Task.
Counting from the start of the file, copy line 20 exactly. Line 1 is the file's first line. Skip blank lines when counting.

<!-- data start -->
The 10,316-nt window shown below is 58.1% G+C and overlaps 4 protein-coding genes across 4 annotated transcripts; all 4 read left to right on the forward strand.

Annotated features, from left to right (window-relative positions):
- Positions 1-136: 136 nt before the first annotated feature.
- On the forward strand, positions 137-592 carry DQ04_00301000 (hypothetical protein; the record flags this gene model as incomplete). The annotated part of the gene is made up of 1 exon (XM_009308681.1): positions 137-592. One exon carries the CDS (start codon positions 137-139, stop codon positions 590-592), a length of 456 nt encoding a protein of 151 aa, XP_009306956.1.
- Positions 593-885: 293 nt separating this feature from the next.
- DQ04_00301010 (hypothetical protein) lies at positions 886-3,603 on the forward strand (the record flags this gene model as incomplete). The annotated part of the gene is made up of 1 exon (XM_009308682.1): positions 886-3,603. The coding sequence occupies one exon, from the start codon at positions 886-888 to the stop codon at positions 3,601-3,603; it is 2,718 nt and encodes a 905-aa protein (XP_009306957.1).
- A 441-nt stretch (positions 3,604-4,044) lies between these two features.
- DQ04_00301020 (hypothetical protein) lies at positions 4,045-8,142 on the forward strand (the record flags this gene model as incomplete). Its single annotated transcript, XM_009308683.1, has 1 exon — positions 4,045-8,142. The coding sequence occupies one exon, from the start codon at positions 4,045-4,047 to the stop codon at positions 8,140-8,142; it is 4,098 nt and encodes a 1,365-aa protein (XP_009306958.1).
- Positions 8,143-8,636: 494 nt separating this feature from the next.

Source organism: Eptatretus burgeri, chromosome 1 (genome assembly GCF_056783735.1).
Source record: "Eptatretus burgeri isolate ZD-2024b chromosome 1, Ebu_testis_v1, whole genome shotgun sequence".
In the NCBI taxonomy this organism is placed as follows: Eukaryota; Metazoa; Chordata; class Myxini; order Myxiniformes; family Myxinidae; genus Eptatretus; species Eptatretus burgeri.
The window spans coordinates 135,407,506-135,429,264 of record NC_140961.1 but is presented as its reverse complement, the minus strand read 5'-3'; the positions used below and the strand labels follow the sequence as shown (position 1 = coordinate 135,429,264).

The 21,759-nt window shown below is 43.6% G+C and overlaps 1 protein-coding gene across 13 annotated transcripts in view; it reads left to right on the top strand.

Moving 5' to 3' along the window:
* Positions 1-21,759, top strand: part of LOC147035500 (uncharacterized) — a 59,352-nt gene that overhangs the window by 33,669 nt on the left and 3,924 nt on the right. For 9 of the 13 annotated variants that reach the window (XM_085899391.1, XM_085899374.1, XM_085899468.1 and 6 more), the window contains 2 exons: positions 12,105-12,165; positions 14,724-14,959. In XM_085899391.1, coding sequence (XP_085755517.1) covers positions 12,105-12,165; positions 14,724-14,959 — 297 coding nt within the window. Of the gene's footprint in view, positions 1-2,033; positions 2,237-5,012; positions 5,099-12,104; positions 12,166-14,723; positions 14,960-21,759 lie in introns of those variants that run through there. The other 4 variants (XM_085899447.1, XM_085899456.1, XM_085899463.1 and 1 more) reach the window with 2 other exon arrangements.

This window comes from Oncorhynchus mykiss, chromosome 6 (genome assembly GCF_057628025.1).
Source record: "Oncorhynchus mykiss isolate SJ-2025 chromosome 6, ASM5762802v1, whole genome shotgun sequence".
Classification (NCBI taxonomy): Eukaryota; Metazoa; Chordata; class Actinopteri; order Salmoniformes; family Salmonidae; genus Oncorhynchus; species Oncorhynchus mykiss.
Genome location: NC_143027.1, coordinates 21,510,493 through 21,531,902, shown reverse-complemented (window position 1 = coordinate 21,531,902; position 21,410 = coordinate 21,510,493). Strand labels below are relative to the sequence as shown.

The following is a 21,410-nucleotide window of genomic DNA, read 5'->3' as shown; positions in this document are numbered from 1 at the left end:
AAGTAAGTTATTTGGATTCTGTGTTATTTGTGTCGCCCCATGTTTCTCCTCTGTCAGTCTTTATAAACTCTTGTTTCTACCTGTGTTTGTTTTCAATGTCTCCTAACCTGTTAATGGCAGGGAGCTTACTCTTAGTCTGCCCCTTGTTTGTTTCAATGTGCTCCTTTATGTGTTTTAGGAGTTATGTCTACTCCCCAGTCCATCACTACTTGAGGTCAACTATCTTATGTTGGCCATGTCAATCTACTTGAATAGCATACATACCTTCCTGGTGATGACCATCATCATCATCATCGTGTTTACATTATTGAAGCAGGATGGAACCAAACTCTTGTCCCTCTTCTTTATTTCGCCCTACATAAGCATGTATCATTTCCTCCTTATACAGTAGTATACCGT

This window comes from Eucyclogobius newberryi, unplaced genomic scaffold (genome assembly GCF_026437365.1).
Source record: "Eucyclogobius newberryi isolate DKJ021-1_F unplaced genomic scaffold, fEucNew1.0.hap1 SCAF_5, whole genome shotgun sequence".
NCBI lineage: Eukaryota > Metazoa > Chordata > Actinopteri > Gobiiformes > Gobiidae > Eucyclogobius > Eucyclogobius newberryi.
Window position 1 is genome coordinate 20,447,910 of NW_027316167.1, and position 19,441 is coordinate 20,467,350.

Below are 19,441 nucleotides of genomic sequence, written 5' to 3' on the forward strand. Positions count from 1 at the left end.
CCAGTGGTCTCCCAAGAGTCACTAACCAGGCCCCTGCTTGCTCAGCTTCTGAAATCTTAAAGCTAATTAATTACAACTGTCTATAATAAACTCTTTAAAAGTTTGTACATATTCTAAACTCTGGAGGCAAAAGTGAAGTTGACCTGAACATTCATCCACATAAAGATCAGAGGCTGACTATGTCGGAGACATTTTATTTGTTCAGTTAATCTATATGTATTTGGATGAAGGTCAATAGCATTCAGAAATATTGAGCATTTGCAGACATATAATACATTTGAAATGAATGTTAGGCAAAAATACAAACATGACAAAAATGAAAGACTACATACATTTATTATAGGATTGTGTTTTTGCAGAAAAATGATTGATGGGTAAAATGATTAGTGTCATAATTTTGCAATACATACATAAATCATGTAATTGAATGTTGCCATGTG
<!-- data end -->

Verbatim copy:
Genome location: NC_143027.1, coordinates 21,510,493 through 21,531,902, shown reverse-complemented (window position 1 = coordinate 21,531,902; position 21,410 = coordinate 21,510,493). Strand labels below are relative to the sequence as shown.